The debate originated after the VA trial (75) demonstrating that some T4a larynx tumors could be preserved by a CRT protocol. However, in this study, 56% of T4a patients underwent total laryngectomy, especially in glottic primaries with cartilage invasion. Because of that, this population was specifically excluded from the RTOG 91–11 trial (76). This trial was based on the 5th UICC classification of 1992, and the change in the T3–T4 larynx T-staging introduced in the 6th UICC edition added to the confusion. Small inner cortex erosion was classified as T4a in the 5th edition and as T3 in the 6th edition. It is probably safe to say that present day T4 patients were not included in the RTOG 91–11 trial.
As discussed in detail in the guideline of the American Society of Clinical Oncology (74), several high-quality retrospectives studies (77–82) support the better survival of T4a laryngeal cancer patients treated with total laryngectomy, rather than CRT protocols.
➢The preferred treatment of cT1/2 hypopharyngeal cancer is non-surgical: low LOC (60%).
A cT1/2 hypopharyngeal primary is never treated surgically in 6/10 centers.
Hypopharyngeal primaries are associated with low survival (5-year overall survival about 30%) that has barely improved over the years (83). Radiotherapy or CRT are often considered as the standard treatment for hypopharyngeal primaries (84, 85), whereas surgical series with voice preservation are not new (86). No randomized trial has addressed early hypopharyngeal carcinoma. For early T1–T2 primaries, small series with surgical resection, often endoscopic and without adjuvant irradiation, provide encouraging results (Table 2).
The findings of our survey indicate a low LOC among head and neck oncologists working in academic and multidisciplinary setting in 10 Swiss institutions. Regarding the results and the discussion concerning the specialties other than head and neck surgery, the reader is advised to read the corresponding parts of this article. The highest LOC was achieved among medical oncologists, whereas the lowest was observed among head and neck surgeons. On the other hand, this level of disagreement may also depend on the topics chosen for the survey, and not necessarily the heterogeneity within the disciplines. It is also interesting to witness a low LOC regarding topics, where a high level of evidence actually does exist, and vice versa. This article is expected to serve the head and neck oncologists to be aware of their discrepancies and to stimulate discussion toward standardization of practice and prioritize topics of future clinical research.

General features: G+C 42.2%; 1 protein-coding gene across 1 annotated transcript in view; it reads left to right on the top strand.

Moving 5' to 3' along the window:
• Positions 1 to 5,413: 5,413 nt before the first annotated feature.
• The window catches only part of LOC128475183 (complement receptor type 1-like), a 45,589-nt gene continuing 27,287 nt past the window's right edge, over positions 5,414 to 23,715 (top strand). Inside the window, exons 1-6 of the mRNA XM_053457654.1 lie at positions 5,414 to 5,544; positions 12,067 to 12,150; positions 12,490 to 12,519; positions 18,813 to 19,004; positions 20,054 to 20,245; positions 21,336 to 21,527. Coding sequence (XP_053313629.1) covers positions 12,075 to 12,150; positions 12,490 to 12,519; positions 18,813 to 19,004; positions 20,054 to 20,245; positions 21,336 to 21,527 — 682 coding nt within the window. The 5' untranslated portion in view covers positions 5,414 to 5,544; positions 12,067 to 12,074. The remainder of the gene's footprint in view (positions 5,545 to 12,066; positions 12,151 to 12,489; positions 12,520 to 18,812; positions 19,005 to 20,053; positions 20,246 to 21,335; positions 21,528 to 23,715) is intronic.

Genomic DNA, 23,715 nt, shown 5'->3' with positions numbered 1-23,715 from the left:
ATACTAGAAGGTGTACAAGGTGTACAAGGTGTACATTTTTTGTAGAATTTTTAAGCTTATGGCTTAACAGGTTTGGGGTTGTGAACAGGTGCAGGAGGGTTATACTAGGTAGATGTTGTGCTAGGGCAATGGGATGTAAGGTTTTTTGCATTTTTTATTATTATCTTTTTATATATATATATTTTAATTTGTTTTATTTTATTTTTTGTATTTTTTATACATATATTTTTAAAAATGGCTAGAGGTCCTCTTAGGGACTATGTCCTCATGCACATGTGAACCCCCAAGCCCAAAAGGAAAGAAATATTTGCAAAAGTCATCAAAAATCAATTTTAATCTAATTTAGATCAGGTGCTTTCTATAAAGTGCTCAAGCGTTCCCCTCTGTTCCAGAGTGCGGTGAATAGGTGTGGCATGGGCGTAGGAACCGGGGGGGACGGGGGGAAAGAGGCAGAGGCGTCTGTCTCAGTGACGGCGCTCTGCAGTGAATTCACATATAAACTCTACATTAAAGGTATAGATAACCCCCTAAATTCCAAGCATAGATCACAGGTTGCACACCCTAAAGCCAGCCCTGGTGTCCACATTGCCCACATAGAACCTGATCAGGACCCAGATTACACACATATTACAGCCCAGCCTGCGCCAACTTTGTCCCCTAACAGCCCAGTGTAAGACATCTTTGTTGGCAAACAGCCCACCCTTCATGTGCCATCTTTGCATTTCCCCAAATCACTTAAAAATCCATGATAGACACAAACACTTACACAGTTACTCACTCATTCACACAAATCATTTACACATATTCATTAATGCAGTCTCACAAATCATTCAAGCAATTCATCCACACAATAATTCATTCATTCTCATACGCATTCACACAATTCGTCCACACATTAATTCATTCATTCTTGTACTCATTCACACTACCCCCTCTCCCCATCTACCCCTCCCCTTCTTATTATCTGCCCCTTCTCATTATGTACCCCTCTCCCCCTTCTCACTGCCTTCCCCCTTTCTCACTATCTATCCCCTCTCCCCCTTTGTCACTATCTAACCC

Data Availability Statement
All datasets generated for this study are included in the manuscript/Supplementary Files.
GH, MB, OE, PD, and PP: conception and design. OE and PP: collection of data. Generation of the initial and final versions of the questions, drafting of the manuscript, and approval of the final version by all co-authors.
Conflict of Interest
The authors declare that the research was conducted in the absence of any commercial or financial relationships that could be construed as a potential conflict of interest.
We thank each of our colleagues working with the local coordinators for filling out the part of the questionnaire corresponding to their area of expertise in their institution.
The Supplementary Material for this article can be found online at: https://www.frontiersin.org/articles/10.3389/fonc.2019.01125/full#supplementary-material
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Keywords: consensus, head and neck cancer, patterns of care, practice patterns, survey
Citation: Dulguerov P, Broglie MA, Henke G, Siano M, Putora PM, Simon C, Zwahlen D, Huber GF, Ballerini G, Beffa L, Giger R, Rothschild S, Negri SV and Elicin O (2019) A Review of Controversial Issues in the Management of Head and Neck Cancer: A Swiss Multidisciplinary and Multi-Institutional Patterns of Care Study—Part 1 (Head and Neck Surgery). Front. Oncol. 9:1125. doi: 10.3389/fonc.2019.01125
Received: 26 April 2019; Accepted: 09 October 2019;
Published: 24 October 2019.
Edited by:Jeroen Meulemans, University Hospitals Leuven, Belgium
Reviewed by:Alberto Deganello, University of Brescia, Italy
Pietro Perotti, Ospedale Santa Chiara, Italy
Copyright © 2019 Dulguerov, Broglie, Henke, Siano, Putora, Simon, Zwahlen, Huber, Ballerini, Beffa, Giger, Rothschild, Negri and Elicin. This is an open-access article distributed under the terms of the Creative Commons Attribution License (CC BY). The use, distribution or reproduction in other forums is permitted, provided the original author(s) and the copyright owner(s) are credited and that the original publication in this journal is cited, in accordance with accepted academic practice. No use, distribution or reproduction is permitted which does not comply with these terms.
*Correspondence: Olgun Elicin, firstname.lastname@example.org